Agent Walsh’s eyes flicked up to the rear-view mirror and she gave a slight nod. Behind me, Agent Tamarin leaned forward and smiled. She wore very little makeup and had a pretty face. Her eyes wrinkled at the corners when she smiled, but she couldn’t have been more than thirty-five years old. “We didn’t meet by accident, Kassidy. Actually, we were hoping to meet you soon.”
I tried to think about all the things I’d done wrong in the last few years—making laxative brownies for an insane Spanish teacher, painting my German Shepherd pink for Halloween, sneaking into the culinary arts classroom with Meg to make afternoon snacks after detention (that we’d gotten for the brownies). None of it seemed like enough to send two agents after me.
The screen below the car’s satellite radio showed a pulsing red dot, typical for GPS. But in the center of that red pulse, an even smaller, green dot blinked in time with my racing heart. Was that me?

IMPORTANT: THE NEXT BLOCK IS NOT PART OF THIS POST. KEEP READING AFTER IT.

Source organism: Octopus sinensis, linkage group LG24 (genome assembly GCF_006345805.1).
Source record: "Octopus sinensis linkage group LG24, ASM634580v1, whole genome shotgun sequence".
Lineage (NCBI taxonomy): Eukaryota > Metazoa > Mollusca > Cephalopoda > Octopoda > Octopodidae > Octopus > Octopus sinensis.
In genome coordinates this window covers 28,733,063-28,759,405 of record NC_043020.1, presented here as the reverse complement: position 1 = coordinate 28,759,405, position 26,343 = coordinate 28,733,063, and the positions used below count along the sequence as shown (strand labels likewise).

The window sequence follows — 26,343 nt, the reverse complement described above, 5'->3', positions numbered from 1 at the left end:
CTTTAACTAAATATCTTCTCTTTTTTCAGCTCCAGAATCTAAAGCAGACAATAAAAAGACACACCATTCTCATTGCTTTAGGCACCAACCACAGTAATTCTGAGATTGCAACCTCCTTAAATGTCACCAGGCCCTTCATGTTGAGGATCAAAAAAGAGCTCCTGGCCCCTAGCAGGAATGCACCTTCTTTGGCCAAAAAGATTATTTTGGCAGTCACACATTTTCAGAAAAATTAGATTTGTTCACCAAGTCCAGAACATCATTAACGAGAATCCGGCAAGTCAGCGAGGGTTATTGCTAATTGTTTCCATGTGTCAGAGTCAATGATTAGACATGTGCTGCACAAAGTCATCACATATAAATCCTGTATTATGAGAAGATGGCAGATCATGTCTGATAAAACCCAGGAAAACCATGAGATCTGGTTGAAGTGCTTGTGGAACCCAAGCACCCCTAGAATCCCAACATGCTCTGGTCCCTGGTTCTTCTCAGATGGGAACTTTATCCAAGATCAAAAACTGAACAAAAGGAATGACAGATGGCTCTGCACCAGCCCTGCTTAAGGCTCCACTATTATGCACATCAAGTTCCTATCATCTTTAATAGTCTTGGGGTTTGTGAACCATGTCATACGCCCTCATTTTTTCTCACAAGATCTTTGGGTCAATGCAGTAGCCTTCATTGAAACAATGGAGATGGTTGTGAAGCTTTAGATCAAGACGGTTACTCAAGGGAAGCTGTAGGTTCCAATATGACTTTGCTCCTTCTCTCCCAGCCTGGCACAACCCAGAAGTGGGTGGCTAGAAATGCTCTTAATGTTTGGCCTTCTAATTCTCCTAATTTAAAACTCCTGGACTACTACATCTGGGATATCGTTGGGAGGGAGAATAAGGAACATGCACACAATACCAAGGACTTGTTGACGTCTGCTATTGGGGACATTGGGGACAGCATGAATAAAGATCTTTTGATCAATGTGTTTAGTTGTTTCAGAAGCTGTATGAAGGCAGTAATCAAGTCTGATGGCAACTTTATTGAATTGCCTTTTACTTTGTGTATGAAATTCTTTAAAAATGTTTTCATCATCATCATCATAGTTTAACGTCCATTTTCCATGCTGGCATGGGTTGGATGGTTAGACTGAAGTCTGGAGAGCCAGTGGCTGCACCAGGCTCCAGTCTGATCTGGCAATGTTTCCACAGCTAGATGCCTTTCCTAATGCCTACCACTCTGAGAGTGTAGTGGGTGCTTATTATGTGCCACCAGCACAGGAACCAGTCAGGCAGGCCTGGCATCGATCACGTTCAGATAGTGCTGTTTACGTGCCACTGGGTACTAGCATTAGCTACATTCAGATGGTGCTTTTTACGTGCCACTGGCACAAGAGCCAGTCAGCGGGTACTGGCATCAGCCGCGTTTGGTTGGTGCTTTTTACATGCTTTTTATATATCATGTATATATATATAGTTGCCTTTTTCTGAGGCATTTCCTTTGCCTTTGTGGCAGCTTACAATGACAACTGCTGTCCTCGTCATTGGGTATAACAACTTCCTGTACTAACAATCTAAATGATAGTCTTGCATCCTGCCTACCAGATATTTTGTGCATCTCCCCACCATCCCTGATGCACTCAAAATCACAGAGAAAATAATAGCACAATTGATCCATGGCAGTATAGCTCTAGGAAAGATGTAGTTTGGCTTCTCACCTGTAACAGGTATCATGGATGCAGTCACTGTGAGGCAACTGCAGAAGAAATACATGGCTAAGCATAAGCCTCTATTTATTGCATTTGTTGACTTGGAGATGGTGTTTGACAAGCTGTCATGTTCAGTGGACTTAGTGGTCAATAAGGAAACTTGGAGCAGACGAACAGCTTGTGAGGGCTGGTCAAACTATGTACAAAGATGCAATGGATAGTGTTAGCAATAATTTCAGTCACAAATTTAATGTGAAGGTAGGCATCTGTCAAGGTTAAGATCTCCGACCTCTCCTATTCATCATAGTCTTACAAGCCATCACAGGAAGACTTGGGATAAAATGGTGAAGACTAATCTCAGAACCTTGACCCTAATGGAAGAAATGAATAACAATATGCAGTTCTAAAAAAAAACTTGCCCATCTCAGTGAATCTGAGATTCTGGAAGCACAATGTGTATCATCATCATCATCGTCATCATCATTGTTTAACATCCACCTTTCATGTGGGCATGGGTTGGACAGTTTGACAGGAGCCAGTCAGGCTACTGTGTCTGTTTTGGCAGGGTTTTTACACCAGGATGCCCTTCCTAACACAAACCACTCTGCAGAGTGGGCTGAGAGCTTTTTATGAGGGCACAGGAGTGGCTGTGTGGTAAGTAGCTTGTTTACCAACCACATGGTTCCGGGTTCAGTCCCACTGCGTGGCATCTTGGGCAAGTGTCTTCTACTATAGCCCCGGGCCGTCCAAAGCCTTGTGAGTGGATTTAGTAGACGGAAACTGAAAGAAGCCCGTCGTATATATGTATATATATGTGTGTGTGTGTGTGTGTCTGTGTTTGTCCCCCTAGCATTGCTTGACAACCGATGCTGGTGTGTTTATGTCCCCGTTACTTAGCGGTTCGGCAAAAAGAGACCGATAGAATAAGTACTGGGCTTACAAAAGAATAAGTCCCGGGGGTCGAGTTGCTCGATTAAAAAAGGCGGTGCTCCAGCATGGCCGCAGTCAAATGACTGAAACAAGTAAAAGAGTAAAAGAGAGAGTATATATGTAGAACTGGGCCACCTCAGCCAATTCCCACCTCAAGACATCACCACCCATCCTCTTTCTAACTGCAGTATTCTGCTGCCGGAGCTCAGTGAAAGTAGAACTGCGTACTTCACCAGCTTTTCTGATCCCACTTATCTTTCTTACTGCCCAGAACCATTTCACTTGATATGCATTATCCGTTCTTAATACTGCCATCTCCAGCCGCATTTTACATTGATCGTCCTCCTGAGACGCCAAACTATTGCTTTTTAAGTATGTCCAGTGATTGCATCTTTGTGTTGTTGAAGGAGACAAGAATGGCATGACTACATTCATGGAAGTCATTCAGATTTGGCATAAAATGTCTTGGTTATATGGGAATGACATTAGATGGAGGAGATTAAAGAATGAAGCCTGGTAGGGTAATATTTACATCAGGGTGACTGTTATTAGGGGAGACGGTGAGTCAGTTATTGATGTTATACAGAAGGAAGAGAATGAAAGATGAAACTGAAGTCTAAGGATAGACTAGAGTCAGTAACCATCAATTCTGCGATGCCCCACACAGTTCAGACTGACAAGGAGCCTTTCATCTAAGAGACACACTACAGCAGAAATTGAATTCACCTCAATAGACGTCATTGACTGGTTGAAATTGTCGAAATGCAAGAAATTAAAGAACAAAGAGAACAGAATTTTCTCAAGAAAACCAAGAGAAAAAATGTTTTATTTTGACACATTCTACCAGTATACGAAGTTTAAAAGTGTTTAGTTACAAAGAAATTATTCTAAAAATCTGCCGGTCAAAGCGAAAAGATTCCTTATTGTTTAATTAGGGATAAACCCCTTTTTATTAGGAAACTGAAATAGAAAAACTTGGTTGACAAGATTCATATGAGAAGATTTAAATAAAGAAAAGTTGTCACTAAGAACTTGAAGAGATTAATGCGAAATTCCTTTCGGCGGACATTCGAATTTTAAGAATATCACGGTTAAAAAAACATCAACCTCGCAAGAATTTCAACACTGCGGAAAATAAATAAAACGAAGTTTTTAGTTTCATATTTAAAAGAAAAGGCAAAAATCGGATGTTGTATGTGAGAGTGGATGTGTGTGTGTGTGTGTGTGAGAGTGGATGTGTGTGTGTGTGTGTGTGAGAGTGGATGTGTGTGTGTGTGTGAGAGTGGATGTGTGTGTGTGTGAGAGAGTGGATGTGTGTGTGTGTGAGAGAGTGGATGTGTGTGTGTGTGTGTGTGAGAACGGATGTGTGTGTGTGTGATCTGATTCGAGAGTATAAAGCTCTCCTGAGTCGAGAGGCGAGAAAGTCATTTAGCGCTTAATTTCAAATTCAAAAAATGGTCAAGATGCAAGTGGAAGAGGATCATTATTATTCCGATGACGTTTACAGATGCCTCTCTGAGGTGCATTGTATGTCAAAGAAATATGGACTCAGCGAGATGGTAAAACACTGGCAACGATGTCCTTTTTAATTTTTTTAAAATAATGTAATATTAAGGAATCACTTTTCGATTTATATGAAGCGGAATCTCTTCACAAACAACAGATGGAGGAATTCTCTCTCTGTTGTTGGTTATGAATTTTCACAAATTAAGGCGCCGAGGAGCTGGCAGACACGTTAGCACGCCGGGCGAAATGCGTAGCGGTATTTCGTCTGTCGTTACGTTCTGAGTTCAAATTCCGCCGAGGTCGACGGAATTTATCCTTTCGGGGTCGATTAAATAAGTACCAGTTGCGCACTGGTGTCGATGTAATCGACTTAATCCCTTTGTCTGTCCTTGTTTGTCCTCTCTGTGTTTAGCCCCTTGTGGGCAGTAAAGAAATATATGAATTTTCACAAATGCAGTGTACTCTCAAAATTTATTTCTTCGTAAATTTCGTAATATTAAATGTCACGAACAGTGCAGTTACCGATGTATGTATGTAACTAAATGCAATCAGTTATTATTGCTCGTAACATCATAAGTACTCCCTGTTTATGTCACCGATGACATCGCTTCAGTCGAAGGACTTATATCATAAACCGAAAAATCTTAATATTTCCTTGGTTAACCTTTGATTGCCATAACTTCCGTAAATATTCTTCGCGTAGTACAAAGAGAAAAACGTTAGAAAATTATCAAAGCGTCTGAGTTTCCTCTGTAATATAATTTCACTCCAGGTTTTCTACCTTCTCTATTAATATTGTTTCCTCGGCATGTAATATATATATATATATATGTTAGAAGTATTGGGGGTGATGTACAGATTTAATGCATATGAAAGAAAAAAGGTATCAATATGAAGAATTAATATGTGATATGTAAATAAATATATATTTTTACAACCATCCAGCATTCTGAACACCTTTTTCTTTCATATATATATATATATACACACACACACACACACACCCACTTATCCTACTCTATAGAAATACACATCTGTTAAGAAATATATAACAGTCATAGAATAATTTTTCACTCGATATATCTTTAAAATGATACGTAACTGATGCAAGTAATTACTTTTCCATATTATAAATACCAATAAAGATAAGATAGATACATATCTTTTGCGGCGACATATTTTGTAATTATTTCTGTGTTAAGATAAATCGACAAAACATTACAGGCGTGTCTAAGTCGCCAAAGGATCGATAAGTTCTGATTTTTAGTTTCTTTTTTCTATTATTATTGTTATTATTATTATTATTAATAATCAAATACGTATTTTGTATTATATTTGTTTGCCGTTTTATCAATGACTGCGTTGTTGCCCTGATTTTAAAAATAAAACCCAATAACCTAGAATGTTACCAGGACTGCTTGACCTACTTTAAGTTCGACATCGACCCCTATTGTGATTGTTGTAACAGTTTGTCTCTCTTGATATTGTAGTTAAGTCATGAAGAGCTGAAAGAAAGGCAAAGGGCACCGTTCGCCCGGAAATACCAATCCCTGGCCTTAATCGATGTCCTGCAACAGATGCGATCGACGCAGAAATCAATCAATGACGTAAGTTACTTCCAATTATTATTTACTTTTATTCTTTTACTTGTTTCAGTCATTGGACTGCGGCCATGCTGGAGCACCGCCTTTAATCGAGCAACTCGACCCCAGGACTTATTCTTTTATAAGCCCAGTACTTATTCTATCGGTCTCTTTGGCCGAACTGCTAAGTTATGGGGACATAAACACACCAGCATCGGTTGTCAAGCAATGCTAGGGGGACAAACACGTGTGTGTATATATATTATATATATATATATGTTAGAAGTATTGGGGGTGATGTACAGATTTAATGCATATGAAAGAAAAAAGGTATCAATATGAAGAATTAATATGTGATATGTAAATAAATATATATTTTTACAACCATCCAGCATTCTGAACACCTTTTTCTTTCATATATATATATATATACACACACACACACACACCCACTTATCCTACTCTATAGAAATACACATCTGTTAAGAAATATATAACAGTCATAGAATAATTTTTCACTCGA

I tore my eyes from the screen, trying to remember to make eye contact. I didn’t want to look guilty or anything. “Am I in trouble?”
Maybe I would need that do-over after all.
Agent Walsh tilted her chin and gave me a sideways glance. “How would like to get out of going to high school?”
I frowned and tried to let my genuine confusion show. “School’s already out. I don’t have to be back until Monday.”
Agent Tamarin’s eyebrows lifted slightly. “No, Kassidy. What if you never went back?”
Agent Walsh pressed her ruby red lips together, then smiled at me like a well-fed cat. “We could get you all the paperwork that you need to be able to say that you’re a high school student. We’ve set up a sort of ‘private school’ that doesn’t exist. If anyone asks, you got a scholarship and you’re having a great time attending a school on the opposite end of town.”
She winked at me, like this was everyday mischief for girls my age.
“You mean, I don’t have to go to a real school, you would just tell people I was going to your fake school?”
Agent Walsh nodded as she clicked the heat dial up another notch. The warmth was just beginning to get through my boots, brushing against my toes.